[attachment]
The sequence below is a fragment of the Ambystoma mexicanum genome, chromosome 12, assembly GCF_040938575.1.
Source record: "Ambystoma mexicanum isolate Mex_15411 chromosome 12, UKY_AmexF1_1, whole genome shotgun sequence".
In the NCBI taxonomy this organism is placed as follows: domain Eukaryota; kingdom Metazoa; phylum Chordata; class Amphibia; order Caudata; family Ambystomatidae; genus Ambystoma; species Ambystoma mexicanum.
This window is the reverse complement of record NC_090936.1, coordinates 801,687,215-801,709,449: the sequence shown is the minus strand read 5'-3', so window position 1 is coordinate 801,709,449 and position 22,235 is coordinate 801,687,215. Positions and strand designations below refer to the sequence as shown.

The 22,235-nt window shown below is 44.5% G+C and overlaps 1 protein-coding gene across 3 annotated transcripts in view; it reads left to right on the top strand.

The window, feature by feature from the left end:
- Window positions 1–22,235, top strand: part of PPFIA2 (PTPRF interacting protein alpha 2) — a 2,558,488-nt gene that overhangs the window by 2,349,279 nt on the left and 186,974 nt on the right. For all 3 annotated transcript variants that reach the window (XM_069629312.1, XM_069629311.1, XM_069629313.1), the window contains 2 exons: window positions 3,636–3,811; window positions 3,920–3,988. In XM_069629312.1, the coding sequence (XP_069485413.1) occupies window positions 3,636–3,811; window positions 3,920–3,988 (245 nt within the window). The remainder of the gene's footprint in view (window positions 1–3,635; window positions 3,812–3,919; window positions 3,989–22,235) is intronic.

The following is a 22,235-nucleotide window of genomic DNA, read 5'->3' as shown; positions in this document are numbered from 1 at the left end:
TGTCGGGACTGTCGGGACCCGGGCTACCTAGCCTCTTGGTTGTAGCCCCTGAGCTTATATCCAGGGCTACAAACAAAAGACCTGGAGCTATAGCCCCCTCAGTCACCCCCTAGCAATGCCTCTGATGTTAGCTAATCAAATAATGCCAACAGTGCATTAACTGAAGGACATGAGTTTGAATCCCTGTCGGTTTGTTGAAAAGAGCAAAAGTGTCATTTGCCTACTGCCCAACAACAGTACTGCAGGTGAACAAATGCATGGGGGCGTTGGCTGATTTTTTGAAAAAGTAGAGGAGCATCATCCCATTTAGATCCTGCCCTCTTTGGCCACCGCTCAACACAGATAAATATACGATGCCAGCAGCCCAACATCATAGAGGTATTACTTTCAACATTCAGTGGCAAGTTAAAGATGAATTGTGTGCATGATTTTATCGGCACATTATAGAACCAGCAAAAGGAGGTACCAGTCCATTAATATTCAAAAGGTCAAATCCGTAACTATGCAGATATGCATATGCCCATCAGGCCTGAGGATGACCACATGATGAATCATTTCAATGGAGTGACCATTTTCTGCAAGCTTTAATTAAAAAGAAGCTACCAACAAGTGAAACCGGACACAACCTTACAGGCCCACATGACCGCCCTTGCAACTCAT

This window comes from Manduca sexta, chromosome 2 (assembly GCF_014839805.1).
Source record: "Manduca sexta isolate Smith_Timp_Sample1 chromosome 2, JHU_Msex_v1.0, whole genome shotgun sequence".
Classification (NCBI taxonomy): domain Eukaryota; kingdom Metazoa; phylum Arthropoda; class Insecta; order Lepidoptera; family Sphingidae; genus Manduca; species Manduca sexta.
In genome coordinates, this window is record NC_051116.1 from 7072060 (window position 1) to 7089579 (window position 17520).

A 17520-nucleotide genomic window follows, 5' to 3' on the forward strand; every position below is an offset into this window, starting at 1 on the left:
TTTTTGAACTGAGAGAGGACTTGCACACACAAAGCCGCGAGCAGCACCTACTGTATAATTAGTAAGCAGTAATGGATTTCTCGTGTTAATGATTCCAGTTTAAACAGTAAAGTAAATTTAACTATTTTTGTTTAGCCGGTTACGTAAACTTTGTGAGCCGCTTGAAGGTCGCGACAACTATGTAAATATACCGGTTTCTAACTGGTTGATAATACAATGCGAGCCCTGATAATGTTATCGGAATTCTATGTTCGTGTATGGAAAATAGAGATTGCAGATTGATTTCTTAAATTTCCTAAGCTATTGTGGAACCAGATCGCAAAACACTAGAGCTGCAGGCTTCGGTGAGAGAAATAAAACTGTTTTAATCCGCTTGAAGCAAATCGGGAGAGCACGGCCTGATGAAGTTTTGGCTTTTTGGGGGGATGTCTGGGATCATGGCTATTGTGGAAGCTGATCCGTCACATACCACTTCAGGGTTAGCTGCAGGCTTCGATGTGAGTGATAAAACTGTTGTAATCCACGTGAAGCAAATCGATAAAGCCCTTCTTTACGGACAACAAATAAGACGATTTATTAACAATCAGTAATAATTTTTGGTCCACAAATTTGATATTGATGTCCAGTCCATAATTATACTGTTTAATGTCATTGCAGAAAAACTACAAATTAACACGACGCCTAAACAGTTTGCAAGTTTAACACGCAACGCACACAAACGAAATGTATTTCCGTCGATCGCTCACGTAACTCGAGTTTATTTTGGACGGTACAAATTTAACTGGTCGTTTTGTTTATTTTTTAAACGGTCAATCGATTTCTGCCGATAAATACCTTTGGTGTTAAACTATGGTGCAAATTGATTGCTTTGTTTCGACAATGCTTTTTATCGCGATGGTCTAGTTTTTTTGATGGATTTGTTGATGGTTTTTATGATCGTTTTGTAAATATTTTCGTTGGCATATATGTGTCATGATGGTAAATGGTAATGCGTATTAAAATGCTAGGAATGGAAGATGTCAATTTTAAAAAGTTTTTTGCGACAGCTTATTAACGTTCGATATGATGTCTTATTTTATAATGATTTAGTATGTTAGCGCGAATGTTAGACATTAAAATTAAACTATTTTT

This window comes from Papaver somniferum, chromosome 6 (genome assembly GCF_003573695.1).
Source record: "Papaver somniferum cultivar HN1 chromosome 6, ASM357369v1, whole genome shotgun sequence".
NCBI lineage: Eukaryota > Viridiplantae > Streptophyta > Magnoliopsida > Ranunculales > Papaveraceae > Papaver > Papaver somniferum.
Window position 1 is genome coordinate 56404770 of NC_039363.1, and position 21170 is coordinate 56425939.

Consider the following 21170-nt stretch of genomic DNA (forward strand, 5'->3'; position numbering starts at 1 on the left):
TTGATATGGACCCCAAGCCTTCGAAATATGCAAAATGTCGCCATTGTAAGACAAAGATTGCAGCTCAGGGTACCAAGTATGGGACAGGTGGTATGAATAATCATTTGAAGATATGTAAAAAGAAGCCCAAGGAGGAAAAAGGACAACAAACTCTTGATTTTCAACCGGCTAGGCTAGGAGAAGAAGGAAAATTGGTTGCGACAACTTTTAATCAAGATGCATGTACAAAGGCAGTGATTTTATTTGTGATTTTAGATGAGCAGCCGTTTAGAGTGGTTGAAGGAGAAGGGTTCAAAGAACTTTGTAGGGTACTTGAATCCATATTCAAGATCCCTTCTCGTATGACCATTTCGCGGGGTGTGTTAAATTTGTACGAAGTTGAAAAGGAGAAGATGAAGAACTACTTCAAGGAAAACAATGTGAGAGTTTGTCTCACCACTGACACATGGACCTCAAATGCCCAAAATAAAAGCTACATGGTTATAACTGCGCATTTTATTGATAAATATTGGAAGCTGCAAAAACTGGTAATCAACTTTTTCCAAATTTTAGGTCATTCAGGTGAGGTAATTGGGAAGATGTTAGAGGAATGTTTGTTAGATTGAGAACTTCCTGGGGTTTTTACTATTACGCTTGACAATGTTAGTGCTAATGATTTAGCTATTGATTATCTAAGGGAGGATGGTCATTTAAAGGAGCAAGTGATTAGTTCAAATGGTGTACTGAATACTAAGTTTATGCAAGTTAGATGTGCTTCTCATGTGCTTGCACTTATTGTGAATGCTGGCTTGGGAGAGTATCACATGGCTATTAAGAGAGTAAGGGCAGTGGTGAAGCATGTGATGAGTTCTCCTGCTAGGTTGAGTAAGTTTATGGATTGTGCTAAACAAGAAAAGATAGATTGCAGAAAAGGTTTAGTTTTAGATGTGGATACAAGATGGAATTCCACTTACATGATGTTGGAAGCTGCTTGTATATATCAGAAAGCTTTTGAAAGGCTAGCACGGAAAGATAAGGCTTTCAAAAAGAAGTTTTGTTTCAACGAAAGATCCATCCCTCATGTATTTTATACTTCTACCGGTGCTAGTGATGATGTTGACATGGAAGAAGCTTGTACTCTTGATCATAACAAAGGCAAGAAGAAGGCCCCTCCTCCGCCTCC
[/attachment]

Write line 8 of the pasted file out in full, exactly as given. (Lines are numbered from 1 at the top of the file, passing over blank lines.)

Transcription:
The following is a 22,235-nucleotide window of genomic DNA, read 5'->3' as shown; positions in this document are numbered from 1 at the left end: